Most visitors and many long-time locals are surprised to learn that downtown Salida is home to Colorado’s largest National Historic District.
The process toward the recognition began in 1981 when Mary Taylor of the Colorado Historical Society explored Salida as part of a 23-community review. Her findings of the area’s large number of well-preserved, historical buildings led to a formal survey in 1984, funded by a state grant.
The official study researched 136 buildings in a 32.6-acre area around downtown.
Using Colorado Historical Architectural Inventory forms, the survey looked into architectural descriptions, historical backgrounds, evaluations of historical significance, old photographs and original location maps. The result was a finding that the downtown area was “a strong district that retains architectural significance and historic physical integrity.”
On June 14, 1984, downtown Salida received designation as a National Historic District.
The National Register of Historic Places is the U.S. government’s official list of districts, sites, buildings and objects deemed worthy of preservation. The list is administered by the U.S. National Park Service.
Separately, two individual structures made it on the National Register of Historic Places – the F Street Bridge and the Bon Ton/Manhattan Hotel.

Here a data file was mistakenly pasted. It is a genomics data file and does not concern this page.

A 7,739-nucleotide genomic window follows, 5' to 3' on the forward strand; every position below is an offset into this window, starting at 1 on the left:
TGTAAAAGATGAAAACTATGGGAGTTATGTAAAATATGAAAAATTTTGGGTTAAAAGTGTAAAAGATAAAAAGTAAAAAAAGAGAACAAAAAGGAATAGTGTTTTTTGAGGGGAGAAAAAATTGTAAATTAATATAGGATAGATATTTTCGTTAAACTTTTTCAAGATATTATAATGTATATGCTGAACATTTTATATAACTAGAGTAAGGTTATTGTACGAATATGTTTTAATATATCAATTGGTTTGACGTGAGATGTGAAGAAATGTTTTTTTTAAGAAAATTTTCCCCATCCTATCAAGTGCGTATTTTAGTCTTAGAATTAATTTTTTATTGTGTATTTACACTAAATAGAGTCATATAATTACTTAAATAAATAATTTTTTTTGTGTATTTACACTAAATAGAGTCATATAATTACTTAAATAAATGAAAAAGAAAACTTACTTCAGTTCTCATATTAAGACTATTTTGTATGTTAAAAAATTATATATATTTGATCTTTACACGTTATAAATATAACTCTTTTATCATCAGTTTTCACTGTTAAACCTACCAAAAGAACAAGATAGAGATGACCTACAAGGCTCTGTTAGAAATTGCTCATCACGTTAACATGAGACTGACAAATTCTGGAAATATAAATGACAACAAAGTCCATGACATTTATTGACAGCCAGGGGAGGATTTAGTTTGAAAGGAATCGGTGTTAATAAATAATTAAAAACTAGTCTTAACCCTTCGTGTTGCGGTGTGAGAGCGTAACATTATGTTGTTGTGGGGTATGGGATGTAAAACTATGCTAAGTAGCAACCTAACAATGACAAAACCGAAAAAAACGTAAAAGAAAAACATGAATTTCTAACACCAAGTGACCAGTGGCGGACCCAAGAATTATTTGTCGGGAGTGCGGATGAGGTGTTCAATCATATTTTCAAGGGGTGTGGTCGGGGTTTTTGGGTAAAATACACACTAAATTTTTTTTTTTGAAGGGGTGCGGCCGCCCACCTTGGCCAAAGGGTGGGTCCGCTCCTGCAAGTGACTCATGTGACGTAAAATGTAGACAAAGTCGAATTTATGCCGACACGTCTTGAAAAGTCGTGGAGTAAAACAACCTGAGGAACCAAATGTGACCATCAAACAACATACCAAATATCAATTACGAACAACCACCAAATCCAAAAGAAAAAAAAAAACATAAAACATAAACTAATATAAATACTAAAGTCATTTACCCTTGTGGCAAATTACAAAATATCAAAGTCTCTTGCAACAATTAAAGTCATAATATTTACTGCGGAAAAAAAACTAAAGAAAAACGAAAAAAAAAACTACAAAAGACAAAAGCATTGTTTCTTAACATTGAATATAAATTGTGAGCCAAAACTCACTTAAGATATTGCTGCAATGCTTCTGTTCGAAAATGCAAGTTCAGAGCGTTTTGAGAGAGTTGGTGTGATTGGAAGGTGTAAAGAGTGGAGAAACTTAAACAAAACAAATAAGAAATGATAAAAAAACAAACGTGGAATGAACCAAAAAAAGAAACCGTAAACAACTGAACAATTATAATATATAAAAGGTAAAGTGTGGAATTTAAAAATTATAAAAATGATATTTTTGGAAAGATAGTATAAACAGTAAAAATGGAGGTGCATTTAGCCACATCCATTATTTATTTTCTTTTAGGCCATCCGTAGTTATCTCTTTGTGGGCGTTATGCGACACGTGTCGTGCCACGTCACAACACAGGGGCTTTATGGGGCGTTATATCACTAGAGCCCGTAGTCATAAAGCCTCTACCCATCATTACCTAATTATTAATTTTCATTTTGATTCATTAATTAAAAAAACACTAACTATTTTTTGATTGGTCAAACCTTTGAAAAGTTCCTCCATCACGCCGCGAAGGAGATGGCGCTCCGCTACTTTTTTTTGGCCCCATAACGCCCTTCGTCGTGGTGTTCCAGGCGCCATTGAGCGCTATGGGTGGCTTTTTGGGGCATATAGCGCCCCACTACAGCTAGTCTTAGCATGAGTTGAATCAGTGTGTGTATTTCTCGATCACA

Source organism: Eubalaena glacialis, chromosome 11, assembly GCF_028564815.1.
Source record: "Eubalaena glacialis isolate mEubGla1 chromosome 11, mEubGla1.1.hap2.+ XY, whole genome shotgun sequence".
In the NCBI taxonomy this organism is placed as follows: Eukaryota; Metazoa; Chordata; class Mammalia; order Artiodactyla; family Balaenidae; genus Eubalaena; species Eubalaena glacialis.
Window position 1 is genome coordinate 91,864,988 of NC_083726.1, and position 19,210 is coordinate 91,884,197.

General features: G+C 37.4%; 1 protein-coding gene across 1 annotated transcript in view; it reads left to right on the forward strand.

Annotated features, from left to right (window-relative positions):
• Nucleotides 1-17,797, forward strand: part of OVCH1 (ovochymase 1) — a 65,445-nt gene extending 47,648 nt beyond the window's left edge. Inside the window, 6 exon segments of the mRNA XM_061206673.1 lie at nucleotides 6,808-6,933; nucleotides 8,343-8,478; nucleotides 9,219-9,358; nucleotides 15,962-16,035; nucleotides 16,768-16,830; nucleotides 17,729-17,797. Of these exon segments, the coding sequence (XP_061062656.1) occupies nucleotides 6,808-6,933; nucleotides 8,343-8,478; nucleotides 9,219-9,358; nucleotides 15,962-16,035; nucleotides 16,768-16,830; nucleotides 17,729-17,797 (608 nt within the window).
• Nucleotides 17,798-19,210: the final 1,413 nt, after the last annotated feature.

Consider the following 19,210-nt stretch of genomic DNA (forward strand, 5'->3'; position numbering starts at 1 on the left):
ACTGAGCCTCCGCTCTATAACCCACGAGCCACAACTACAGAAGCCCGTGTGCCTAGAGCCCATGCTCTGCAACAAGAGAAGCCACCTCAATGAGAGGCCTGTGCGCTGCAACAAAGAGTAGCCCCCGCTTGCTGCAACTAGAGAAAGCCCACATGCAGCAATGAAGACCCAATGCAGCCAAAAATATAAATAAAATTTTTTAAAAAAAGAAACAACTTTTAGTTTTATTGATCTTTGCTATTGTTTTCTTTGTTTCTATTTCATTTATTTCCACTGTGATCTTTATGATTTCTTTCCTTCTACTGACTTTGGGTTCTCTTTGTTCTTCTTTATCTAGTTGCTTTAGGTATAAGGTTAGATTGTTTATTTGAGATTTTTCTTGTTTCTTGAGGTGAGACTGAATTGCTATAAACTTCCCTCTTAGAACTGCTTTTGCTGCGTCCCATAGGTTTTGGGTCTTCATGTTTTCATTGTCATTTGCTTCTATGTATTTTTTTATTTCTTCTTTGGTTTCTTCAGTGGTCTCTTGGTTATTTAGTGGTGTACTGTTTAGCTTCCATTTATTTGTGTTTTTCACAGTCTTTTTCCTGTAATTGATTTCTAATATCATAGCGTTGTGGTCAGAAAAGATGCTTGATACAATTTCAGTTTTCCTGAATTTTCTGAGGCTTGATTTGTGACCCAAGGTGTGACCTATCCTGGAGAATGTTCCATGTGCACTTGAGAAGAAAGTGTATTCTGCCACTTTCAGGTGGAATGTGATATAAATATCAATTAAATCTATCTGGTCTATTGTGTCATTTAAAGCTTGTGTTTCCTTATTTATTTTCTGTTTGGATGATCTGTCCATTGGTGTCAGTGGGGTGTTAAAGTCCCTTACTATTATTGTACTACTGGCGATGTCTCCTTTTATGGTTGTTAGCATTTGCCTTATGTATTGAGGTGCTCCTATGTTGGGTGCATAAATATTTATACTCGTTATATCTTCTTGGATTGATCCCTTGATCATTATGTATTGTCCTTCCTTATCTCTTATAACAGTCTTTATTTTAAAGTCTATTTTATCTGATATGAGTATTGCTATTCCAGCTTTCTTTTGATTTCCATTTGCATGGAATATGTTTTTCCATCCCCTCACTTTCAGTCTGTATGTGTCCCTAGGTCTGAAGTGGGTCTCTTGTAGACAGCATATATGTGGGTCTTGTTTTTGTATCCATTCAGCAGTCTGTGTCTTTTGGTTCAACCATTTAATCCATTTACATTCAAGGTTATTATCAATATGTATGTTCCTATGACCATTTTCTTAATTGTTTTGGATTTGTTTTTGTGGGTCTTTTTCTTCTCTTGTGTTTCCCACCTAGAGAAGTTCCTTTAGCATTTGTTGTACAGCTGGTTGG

Unfortunately, the designations do not come with any built-in protections. They are primarily an honorary status.
Without city ordinances governing the alteration or expansion of buildings within national historic districts, owners are free to do as they choose.
Salida did not implement protective mandates for many years after the initial designation. As a result, several historical buildings were destroyed or significantly altered before the city adopted protections.
To help safeguard the historic district, the city formed the Salida Historic Preservation Commission in 2002. This group’s goal is to preserve, protect and enhance the area.
Beyond historic preservation, national historic districts directly contribute to local economies. Each year, heritage tourism contributes several billions of dollars to Colorado.